Minnie, the Little Fish Who Lived in a Shoe

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Illustrations by Nell Witters for Minnie, the Little Fish Who Lived in a Shoe by Ethel Clere Chamberlin (1931):

01 Nell Witters, illus. for Minnie, the Little Fish Who Lived in a Shoe by Ethel Clere Chamberlin (1931)

02 Nell Witters, illus. for Minnie, the Little Fish Who Lived in a Shoe by Ethel Clere Chamberlin (1931)

03 Nell Witters, illus. for Minnie, the Little Fish Who Lived in a Shoe by Ethel Clere Chamberlin (1931)

04 Nell Witters, illus. for Minnie, the Little Fish Who Lived in a Shoe by Ethel Clere Chamberlin (1931)

05 Nell Witters, illus. for Minnie, the Little Fish Who Lived in a Shoe by Ethel Clere Chamberlin (1931)

06 Nell Witters, illus. for Minnie, the Little Fish Who Lived in a Shoe by Ethel Clere Chamberlin (1931)

07 Nell Witters, illus. for Minnie, the Little Fish Who Lived in a Shoe by Ethel Clere Chamberlin (1931)

08 Nell Witters, illus. for Minnie, the Little Fish Who Lived in a Shoe by Ethel Clere Chamberlin (1931)

09 Nell Witters, illus. for Minnie, the Little Fish Who Lived in a Shoe by Ethel Clere Chamberlin (1931)

I’m featuring only happy posts for the rest of the week. Please tune out if this will depress you.

Bio of the illustrator by Mary Malocha, Curator of Exhibitions/Collections, Saginaw Art Museum:

Nell Witters was born in Grand Rapids, Michigan in 1882. While still a child, her family moved to Saginaw. By the time she graduated from Saginaw High in 1901, her artistic interest was already established. In addition to becoming an art teacher, Witters continued taking art classes in Chicago, Pennsylvania, and New York, where she studied under the great American printmaker, Martin Lewis. By 1919, she had moved permanently to New York City, where she enjoyed a successful art career through exhibition awards and illustrating for publications. When the Saginaw Art Museum opened in 1948, Witters was one of the first, and most generous, donors. She continued to exhibit her work until she was in her 80s. In 1966, she moved to California, and it was there that she died in September 1972.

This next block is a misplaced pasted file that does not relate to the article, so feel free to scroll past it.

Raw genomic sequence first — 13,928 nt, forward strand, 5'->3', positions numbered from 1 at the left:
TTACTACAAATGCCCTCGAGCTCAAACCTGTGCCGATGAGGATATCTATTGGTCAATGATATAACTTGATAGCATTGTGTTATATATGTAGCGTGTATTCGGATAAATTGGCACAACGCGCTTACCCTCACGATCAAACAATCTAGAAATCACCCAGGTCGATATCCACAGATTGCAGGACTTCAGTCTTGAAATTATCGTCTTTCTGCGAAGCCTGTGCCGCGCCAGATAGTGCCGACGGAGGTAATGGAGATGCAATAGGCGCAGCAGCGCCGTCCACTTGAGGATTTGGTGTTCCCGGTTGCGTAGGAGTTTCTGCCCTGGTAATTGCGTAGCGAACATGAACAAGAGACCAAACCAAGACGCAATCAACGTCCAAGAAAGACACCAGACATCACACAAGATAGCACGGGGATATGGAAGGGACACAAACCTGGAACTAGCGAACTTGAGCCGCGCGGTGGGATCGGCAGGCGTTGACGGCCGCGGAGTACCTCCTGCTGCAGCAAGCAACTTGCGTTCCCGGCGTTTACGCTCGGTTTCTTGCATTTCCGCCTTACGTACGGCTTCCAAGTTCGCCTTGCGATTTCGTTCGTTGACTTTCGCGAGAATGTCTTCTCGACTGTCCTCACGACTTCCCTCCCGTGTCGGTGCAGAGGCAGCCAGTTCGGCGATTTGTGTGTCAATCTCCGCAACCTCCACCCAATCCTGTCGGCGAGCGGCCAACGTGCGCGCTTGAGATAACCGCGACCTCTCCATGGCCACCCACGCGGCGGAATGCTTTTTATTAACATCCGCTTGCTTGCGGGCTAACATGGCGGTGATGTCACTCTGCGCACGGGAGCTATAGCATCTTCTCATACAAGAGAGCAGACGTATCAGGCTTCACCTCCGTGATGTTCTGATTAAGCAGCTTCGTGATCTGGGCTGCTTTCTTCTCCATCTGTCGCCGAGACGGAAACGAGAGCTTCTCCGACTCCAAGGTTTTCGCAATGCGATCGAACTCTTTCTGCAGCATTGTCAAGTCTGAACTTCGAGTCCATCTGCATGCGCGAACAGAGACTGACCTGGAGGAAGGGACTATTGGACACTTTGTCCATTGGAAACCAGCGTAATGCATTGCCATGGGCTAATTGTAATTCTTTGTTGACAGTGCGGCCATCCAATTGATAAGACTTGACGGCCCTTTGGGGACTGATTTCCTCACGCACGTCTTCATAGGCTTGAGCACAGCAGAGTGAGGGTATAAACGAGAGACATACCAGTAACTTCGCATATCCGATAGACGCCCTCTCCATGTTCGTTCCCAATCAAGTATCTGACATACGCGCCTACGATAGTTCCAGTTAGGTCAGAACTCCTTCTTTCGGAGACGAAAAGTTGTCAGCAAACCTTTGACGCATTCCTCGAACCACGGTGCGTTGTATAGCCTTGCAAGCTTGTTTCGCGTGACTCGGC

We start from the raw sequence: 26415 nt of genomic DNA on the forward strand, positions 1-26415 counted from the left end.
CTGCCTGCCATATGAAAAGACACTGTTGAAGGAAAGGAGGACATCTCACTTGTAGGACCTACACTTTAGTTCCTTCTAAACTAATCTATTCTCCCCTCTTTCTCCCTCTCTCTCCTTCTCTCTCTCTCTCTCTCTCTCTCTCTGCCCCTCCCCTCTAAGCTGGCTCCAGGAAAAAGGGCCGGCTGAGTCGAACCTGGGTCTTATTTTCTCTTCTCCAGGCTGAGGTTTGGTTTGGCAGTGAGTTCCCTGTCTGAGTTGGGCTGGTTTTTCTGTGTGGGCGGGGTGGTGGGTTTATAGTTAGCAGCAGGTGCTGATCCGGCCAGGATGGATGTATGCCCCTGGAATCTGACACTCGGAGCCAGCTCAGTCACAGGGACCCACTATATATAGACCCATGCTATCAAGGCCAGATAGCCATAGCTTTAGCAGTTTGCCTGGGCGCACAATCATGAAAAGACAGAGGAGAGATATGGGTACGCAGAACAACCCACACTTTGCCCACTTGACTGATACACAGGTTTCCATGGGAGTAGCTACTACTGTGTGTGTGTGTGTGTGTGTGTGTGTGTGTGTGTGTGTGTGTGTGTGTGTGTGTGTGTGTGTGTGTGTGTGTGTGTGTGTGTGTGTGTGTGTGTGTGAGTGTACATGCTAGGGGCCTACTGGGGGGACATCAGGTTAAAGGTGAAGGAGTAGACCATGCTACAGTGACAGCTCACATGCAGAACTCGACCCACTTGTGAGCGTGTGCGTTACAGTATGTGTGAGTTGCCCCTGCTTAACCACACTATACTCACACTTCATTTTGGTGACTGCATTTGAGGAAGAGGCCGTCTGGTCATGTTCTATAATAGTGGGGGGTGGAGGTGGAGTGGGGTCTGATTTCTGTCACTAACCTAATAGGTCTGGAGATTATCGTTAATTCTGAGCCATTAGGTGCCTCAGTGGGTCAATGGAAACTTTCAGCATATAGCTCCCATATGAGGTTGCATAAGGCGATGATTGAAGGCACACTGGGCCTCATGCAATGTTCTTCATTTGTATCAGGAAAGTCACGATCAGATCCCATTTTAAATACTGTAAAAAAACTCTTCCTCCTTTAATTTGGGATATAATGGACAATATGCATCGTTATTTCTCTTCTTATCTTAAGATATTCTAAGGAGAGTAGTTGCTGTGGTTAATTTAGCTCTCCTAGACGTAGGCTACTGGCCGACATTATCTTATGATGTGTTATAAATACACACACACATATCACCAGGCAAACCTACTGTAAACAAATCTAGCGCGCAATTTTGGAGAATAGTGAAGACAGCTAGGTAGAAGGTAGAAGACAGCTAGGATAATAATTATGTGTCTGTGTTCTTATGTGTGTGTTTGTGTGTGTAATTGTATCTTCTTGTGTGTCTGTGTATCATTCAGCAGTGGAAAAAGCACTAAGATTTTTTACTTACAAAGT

For this volume, Witters also illustrated the stories “Three Billy-Goats Gruff” and “Doodle Doo, the Rooster Who Fell Into the Pea Soup,” which I will feature eventually. (Update: click here for that post.)


Will Schofield is the editor of 50 Watts (original name: A Journey Round My Skull) and Writers No One Reads. More from this author →